Photo credit: Dave Reid
According to Director-General of the Planning Institute of Jamaica (PIOJ), Dr. Wayne Henry, persons falling within Jamaica’s working-age range of 15 to 64 years now stand at 69.7 percent of the overall population of 2.9 million.
He noted that this historical figure creates a window of opportunity for the country, often referred to as a demographic dividend.
“The demographic dividend is the economic growth potential that can result from shifts in a population’s age structure, mainly when the share of the working-age population is disproportionately larger than the dependent population… that is, persons 14 years and younger as well as those 65 years and older,” stated Dr. Henry.
He said that an increase in the working-age population, relative to dependents, provides Jamaica with a “tremendous opportunity” to boost economic growth.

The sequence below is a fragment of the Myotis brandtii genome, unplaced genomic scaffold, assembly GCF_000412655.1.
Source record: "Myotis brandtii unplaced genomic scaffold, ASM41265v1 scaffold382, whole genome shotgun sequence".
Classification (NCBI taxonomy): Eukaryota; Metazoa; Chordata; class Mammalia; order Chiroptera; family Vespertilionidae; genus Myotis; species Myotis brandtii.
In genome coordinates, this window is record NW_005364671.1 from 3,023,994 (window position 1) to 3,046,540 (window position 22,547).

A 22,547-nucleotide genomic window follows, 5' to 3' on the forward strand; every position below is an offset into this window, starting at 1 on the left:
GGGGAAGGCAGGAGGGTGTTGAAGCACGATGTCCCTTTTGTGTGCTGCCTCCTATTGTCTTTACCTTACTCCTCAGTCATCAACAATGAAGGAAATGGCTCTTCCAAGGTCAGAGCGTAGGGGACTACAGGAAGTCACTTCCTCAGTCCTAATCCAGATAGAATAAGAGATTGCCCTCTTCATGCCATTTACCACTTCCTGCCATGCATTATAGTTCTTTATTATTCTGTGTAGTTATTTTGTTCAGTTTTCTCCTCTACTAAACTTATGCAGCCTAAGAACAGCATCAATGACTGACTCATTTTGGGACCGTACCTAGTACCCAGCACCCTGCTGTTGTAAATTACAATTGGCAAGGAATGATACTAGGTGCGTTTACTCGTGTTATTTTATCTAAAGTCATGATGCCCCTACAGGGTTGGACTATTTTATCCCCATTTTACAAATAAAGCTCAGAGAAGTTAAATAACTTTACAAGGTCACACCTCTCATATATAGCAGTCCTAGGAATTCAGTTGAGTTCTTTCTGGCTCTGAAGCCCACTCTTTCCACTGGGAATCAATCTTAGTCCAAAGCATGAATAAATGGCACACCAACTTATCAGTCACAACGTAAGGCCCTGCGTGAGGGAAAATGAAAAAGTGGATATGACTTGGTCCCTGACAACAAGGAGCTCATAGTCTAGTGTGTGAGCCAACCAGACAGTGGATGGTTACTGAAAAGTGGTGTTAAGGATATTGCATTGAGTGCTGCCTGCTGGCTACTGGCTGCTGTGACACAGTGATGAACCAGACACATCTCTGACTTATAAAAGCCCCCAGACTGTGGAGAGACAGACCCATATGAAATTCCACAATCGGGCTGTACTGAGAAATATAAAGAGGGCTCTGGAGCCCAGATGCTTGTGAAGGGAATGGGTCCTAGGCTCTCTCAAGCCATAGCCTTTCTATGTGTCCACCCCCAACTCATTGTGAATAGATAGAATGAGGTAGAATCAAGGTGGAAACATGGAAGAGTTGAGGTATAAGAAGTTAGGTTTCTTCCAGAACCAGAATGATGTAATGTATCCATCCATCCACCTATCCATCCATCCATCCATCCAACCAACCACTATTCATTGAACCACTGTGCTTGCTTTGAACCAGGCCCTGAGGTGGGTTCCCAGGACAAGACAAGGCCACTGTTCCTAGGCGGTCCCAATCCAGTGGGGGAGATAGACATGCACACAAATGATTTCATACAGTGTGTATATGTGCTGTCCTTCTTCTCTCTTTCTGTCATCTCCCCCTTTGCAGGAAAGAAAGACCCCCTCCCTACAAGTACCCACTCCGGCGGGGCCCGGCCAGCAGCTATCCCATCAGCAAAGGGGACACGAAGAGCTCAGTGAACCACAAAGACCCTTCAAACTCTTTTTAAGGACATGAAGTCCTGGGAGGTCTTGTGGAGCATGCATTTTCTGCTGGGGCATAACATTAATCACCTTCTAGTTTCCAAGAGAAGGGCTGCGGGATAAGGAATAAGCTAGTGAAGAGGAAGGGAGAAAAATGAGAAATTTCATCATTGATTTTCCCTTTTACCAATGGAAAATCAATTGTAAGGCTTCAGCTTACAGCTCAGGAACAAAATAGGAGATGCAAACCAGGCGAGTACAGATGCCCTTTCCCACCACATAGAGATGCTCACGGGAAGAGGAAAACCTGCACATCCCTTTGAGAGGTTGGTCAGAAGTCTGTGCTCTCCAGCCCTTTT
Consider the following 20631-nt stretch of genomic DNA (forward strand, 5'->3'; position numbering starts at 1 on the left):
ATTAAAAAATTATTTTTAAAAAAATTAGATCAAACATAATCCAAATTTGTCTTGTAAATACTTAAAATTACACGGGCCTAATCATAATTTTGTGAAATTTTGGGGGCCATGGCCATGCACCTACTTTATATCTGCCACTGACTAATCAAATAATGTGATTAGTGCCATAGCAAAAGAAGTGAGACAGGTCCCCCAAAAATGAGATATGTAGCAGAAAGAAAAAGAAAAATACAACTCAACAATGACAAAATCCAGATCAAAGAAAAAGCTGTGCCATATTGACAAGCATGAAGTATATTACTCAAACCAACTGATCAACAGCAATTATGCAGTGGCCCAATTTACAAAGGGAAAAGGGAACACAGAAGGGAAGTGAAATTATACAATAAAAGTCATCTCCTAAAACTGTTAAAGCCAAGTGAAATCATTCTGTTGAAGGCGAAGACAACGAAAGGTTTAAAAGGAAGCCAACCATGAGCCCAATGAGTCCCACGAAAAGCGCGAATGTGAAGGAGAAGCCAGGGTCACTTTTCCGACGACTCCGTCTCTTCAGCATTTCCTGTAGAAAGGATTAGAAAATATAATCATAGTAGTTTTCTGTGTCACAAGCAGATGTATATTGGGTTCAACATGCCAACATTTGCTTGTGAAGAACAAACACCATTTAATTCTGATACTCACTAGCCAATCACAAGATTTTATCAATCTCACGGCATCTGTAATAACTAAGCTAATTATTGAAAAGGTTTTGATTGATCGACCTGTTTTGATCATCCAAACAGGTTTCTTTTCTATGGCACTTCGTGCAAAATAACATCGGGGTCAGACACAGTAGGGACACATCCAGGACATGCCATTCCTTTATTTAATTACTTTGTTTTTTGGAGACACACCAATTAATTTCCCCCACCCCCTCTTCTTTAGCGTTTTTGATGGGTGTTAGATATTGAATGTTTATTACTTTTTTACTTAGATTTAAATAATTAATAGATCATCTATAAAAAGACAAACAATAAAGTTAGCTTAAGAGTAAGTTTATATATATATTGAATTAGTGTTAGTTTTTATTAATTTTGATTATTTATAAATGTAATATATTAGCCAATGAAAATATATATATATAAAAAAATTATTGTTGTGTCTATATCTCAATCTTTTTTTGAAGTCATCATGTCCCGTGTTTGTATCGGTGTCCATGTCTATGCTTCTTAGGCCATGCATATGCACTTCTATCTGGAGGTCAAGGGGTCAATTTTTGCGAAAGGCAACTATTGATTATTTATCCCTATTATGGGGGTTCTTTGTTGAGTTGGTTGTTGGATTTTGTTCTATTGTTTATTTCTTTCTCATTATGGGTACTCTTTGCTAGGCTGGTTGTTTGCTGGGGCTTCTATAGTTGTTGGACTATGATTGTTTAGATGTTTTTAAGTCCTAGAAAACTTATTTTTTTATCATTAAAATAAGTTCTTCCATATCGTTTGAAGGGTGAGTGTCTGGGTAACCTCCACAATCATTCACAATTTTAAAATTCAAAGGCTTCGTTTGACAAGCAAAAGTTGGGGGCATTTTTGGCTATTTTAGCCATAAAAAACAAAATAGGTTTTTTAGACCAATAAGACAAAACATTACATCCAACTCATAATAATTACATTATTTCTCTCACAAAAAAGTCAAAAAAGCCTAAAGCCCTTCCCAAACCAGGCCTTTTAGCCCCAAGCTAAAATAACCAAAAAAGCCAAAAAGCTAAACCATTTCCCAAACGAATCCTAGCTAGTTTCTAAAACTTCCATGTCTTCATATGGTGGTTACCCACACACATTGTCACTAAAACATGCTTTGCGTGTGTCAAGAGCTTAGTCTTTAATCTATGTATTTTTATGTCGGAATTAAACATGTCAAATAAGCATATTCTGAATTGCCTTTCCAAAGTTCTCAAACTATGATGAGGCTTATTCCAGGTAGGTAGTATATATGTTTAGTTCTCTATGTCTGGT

Dr. Henry said leveraging the benefits associated with the demographic dividend will require several key undertakings.
These are reducing unemployment and informality to foster increased productivity, greater financial inclusion, and participation of under-represented groups; embracing the concept of active aging as life expectancy continues to increase; refocusing social protection and social service delivery to cater to emerging requirements of the elderly population; greater focus on financial literacy, especially among the youth; encouraging social enterprise and facilitating livelihood projects and programs to improve well-being and community development; and greater focus on balanced development within and between rural and urban areas in order to create an optimal distribution of the population.
“These benefits are, however, not automatic, [and] will require specific and deliberate policy and programmatic interventions… to be harnessed,” Dr. Henry posited.
Pollyanna Davy, Readers Bureau, Fellow
Edited by Jesus Chan
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